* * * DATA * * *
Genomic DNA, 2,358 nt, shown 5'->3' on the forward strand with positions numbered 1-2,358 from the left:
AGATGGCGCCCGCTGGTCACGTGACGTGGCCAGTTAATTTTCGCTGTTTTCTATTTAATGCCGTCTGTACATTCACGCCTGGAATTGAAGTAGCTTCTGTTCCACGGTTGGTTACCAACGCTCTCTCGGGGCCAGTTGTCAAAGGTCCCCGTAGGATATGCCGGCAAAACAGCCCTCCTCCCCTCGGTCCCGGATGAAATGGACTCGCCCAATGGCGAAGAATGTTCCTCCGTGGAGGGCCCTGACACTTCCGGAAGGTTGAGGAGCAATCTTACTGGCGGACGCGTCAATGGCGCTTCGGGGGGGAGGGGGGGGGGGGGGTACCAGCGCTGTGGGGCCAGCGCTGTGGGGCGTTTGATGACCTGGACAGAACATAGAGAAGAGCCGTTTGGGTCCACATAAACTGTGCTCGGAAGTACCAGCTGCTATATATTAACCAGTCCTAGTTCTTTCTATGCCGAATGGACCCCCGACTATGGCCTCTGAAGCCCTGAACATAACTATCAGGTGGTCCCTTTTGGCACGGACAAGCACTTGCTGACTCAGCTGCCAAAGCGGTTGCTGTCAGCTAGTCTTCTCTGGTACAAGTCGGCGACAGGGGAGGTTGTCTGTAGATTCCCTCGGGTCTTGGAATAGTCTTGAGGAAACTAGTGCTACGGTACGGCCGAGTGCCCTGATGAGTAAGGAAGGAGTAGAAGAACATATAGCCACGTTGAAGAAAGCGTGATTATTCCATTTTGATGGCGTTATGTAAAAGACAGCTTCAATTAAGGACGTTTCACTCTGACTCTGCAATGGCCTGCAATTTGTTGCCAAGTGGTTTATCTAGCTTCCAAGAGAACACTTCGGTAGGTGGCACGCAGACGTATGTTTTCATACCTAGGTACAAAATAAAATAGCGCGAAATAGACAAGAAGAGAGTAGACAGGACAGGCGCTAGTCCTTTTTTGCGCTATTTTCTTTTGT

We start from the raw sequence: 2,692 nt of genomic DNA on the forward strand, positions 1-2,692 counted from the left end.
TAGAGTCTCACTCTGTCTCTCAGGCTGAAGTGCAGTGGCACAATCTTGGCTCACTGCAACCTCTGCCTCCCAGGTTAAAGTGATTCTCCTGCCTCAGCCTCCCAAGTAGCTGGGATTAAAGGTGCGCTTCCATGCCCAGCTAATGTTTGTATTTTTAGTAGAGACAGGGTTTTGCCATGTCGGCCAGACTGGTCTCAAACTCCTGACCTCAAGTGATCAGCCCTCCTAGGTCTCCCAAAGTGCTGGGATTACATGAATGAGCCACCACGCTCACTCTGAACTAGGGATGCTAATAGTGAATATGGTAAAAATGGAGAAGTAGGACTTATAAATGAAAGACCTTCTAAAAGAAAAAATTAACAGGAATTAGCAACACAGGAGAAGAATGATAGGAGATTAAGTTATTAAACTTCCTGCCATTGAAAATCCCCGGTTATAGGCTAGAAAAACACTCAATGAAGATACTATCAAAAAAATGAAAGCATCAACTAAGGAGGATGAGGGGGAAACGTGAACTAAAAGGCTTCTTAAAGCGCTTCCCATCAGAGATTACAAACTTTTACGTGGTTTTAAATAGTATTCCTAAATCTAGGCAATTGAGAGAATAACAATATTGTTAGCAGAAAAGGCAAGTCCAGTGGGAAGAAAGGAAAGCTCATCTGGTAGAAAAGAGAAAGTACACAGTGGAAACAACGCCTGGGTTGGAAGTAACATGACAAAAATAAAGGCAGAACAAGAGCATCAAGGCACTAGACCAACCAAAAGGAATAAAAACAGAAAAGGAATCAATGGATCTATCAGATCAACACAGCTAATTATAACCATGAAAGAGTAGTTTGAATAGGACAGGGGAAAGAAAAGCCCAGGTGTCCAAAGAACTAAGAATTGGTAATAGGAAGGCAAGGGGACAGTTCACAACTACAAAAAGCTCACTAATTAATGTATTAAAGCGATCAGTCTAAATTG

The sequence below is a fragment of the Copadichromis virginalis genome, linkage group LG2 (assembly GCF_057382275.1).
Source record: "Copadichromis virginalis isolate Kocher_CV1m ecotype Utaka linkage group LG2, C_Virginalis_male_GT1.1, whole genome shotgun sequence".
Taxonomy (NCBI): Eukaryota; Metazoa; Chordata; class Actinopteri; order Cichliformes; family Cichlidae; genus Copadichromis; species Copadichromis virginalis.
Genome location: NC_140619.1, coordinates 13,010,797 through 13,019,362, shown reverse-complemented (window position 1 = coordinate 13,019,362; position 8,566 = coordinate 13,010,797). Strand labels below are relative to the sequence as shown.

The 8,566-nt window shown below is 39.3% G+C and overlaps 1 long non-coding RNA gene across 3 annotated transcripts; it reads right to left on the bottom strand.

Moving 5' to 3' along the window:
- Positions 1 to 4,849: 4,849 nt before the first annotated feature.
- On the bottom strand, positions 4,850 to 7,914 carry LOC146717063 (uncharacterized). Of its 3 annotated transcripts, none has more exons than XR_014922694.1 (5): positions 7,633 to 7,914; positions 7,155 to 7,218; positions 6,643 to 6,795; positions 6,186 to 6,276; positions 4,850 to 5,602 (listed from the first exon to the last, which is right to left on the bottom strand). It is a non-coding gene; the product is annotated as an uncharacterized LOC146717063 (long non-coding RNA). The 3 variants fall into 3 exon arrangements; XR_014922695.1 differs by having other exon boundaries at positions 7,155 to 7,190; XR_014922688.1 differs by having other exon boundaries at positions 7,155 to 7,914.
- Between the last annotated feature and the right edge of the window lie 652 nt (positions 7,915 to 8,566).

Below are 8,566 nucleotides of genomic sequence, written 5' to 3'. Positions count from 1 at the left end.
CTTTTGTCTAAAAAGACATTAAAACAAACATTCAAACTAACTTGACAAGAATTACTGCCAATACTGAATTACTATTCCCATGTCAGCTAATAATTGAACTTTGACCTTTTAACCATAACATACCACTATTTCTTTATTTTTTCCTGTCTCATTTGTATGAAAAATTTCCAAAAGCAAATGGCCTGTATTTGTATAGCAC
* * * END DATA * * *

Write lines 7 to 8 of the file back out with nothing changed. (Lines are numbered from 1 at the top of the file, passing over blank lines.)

Taxonomy (NCBI): Eukaryota; Metazoa; Chordata; class Actinopteri; order Cichliformes; family Cichlidae; genus Copadichromis; species Copadichromis virginalis.
Genome location: NC_140619.1, coordinates 13,010,797 through 13,019,362, shown reverse-complemented (window position 1 = coordinate 13,019,362; position 8,566 = coordinate 13,010,797). Strand labels below are relative to the sequence as shown.